I don't know what to recommend. All I can say is they're different. Just like every instrument has a different feel and makes you play differently, I find that fivers bring out a different side of me. I don't know, I like them both. The B string can be a comfortable place to rest your thumb. Left handwise, the B string won't "get in the way" because you're not playing over it, so to speak. The B string is "on top" of the E string, so if you want to play it, you just have to reach for it, but if you want to ignore it, you can easily avoid it. In the case of a 6-string though, I find that you have to get used to playing over the C-string, so it's harder to get used to.

    Well, didn't mean to ramble, gotta go to sleep.
     
  18. i personally don't feel that a five is necessary in most musical situations. then again, it totally depends on what type of music you're playing and what the instrumentation of your group is. i own a five and a six. the funny thing is, i find that i never hover around notes on the low B string or high C string - i use them mainly to change things up, etc. also, i think it depends on the instrumentation of the group you're playing with. for example, if i'm playing in a trio situation, i will rarely go down on the low B simply because it leaves too much sonic space IMO. Now, if that third player is a keyboard player with a heavy left hand, its a different story (i hate keyboard players' left hands.. heh).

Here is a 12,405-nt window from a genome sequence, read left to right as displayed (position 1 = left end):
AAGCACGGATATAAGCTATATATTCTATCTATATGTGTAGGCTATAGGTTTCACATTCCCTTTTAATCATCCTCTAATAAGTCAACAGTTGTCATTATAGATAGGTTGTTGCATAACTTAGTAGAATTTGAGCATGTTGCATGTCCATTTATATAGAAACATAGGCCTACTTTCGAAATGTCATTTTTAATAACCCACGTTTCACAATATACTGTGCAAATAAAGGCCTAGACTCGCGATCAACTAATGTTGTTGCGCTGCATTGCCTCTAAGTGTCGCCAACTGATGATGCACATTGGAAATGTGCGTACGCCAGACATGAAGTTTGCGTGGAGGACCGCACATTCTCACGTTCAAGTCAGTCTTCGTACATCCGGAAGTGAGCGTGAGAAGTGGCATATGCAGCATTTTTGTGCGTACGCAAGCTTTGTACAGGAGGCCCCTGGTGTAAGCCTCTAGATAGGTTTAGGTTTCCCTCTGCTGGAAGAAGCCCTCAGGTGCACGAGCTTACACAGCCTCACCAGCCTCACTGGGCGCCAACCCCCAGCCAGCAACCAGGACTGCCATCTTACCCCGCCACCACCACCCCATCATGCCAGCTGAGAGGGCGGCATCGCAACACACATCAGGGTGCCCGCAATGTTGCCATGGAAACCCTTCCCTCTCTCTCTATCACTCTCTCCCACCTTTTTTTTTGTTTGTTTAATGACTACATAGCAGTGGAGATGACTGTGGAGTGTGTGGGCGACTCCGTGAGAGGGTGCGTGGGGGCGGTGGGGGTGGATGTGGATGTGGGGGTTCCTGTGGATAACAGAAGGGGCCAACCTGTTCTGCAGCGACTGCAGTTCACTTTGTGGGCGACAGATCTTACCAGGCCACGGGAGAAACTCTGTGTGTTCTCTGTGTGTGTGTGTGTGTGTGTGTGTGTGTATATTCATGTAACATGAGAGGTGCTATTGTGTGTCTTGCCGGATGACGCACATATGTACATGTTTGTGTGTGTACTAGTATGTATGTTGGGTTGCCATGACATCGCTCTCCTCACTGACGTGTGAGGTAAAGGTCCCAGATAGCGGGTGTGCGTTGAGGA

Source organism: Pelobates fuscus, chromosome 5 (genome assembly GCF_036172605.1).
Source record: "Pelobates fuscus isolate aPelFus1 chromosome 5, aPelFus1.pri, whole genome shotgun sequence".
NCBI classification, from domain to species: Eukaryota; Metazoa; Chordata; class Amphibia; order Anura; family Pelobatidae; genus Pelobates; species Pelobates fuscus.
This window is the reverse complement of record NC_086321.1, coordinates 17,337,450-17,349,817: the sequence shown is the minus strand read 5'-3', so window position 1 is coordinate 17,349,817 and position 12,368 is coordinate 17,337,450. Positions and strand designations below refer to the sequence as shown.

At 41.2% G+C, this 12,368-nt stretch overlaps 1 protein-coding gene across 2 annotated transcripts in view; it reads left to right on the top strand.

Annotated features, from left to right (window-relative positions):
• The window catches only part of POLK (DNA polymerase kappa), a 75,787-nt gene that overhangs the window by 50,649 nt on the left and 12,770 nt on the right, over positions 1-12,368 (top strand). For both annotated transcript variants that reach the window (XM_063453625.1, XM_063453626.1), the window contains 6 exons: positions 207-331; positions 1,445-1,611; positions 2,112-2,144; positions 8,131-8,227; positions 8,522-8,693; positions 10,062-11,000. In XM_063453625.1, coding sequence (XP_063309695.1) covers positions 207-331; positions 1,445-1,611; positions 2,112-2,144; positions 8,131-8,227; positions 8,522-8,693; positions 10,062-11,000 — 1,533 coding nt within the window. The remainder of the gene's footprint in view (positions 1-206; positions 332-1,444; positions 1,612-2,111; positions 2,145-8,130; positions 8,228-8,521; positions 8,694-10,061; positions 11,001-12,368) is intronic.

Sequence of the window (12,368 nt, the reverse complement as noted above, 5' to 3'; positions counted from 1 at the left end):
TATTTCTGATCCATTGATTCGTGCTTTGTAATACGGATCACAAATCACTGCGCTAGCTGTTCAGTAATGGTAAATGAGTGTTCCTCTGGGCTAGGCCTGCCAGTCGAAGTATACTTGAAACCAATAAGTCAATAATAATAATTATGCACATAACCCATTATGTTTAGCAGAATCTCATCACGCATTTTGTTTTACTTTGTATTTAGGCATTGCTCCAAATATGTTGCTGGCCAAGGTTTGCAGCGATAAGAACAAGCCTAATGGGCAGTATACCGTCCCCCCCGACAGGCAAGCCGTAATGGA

19. Suburban

    Suburban

    Jan 15, 2001
    lower mid Sweden
    Go 5, and never look back.
    Well, you don't have to, all four strings are still there, just one more is added to increase your range. Simple choice, IMHO.
     
  20. The first five years I owned my 1st 5'er - I was intimidated my it really.

    I would look at it at then turn and use my trusty 'ol Jazz..but then one day I just had to prove to myself that I could play it live and not totally screw up.

    That was 6 years ago and I truely have not looked back. Now that doesn't mean I never play my Jazz.. but it does mean it's been regulated to being a "back-up" bass.

    Go for a 5'er, You'll wonder why you didn't switch sooner!